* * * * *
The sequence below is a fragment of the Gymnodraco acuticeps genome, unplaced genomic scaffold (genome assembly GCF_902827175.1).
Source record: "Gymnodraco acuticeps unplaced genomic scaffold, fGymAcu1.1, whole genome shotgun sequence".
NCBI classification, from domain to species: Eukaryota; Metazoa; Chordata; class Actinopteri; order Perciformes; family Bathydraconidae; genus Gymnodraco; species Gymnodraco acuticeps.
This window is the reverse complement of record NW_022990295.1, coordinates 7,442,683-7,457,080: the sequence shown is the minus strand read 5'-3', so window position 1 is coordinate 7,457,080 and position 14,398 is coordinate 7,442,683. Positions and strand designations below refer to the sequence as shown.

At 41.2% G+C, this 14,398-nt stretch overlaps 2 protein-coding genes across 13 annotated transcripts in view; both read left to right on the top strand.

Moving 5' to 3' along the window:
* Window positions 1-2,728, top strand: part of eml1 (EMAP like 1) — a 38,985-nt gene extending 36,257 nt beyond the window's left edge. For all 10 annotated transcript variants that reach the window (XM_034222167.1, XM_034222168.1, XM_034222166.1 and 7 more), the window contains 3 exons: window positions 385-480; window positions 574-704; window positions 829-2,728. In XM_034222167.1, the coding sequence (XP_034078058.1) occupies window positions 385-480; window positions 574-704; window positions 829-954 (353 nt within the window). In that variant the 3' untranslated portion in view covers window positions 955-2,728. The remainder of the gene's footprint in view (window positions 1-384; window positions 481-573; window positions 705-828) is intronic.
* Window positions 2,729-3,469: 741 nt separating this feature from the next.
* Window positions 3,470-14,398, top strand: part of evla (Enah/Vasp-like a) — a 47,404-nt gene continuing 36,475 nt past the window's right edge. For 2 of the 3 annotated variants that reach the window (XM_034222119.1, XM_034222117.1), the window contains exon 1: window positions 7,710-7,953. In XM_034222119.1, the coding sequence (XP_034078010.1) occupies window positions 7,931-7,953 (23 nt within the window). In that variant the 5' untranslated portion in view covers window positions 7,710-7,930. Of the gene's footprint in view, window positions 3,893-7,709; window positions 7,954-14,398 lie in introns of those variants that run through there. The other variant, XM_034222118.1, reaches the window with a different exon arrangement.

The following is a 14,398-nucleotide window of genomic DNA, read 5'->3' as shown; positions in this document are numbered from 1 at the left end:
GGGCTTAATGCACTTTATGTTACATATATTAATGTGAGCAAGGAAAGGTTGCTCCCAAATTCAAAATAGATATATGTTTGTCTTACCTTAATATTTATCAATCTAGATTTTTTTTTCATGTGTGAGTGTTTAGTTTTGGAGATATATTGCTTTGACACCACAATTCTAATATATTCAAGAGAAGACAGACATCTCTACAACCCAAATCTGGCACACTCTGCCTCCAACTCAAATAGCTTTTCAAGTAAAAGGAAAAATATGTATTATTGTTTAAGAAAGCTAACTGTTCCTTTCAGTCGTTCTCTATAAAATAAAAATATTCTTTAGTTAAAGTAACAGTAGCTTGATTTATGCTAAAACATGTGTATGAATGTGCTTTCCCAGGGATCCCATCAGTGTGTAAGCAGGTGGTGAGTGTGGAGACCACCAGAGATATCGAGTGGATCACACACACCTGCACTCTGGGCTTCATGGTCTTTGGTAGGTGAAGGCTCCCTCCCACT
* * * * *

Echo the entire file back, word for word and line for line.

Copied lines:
The sequence below is a fragment of the Gymnodraco acuticeps genome, unplaced genomic scaffold (genome assembly GCF_902827175.1).
Source record: "Gymnodraco acuticeps unplaced genomic scaffold, fGymAcu1.1, whole genome shotgun sequence".
NCBI classification, from domain to species: Eukaryota; Metazoa; Chordata; class Actinopteri; order Perciformes; family Bathydraconidae; genus Gymnodraco; species Gymnodraco acuticeps.
This window is the reverse complement of record NW_022990295.1, coordinates 7,442,683-7,457,080: the sequence shown is the minus strand read 5'-3', so window position 1 is coordinate 7,457,080 and position 14,398 is coordinate 7,442,683. Positions and strand designations below refer to the sequence as shown.

At 41.2% G+C, this 14,398-nt stretch overlaps 2 protein-coding genes across 13 annotated transcripts in view; both read left to right on the top strand.

Moving 5' to 3' along the window:
* Window positions 1-2,728, top strand: part of eml1 (EMAP like 1) — a 38,985-nt gene extending 36,257 nt beyond the window's left edge. For all 10 annotated transcript variants that reach the window (XM_034222167.1, XM_034222168.1, XM_034222166.1 and 7 more), the window contains 3 exons: window positions 385-480; window positions 574-704; window positions 829-2,728. In XM_034222167.1, the coding sequence (XP_034078058.1) occupies window positions 385-480; window positions 574-704; window positions 829-954 (353 nt within the window). In that variant the 3' untranslated portion in view covers window positions 955-2,728. The remainder of the gene's footprint in view (window positions 1-384; window positions 481-573; window positions 705-828) is intronic.
* Window positions 2,729-3,469: 741 nt separating this feature from the next.
* Window positions 3,470-14,398, top strand: part of evla (Enah/Vasp-like a) — a 47,404-nt gene continuing 36,475 nt past the window's right edge. For 2 of the 3 annotated variants that reach the window (XM_034222119.1, XM_034222117.1), the window contains exon 1: window positions 7,710-7,953. In XM_034222119.1, the coding sequence (XP_034078010.1) occupies window positions 7,931-7,953 (23 nt within the window). In that variant the 5' untranslated portion in view covers window positions 7,710-7,930. Of the gene's footprint in view, window positions 3,893-7,709; window positions 7,954-14,398 lie in introns of those variants that run through there. The other variant, XM_034222118.1, reaches the window with a different exon arrangement.

The following is a 14,398-nucleotide window of genomic DNA, read 5'->3' as shown; positions in this document are numbered from 1 at the left end:
GGGCTTAATGCACTTTATGTTACATATATTAATGTGAGCAAGGAAAGGTTGCTCCCAAATTCAAAATAGATATATGTTTGTCTTACCTTAATATTTATCAATCTAGATTTTTTTTTCATGTGTGAGTGTTTAGTTTTGGAGATATATTGCTTTGACACCACAATTCTAATATATTCAAGAGAAGACAGACATCTCTACAACCCAAATCTGGCACACTCTGCCTCCAACTCAAATAGCTTTTCAAGTAAAAGGAAAAATATGTATTATTGTTTAAGAAAGCTAACTGTTCCTTTCAGTCGTTCTCTATAAAATAAAAATATTCTTTAGTTAAAGTAACAGTAGCTTGATTTATGCTAAAACATGTGTATGAATGTGCTTTCCCAGGGATCCCATCAGTGTGTAAGCAGGTGGTGAGTGTGGAGACCACCAGAGATATCGAGTGGATCACACACACCTGCACTCTGGGCTTCATGGTCTTTGGTAGGTGAAGGCTCCCTCCCACT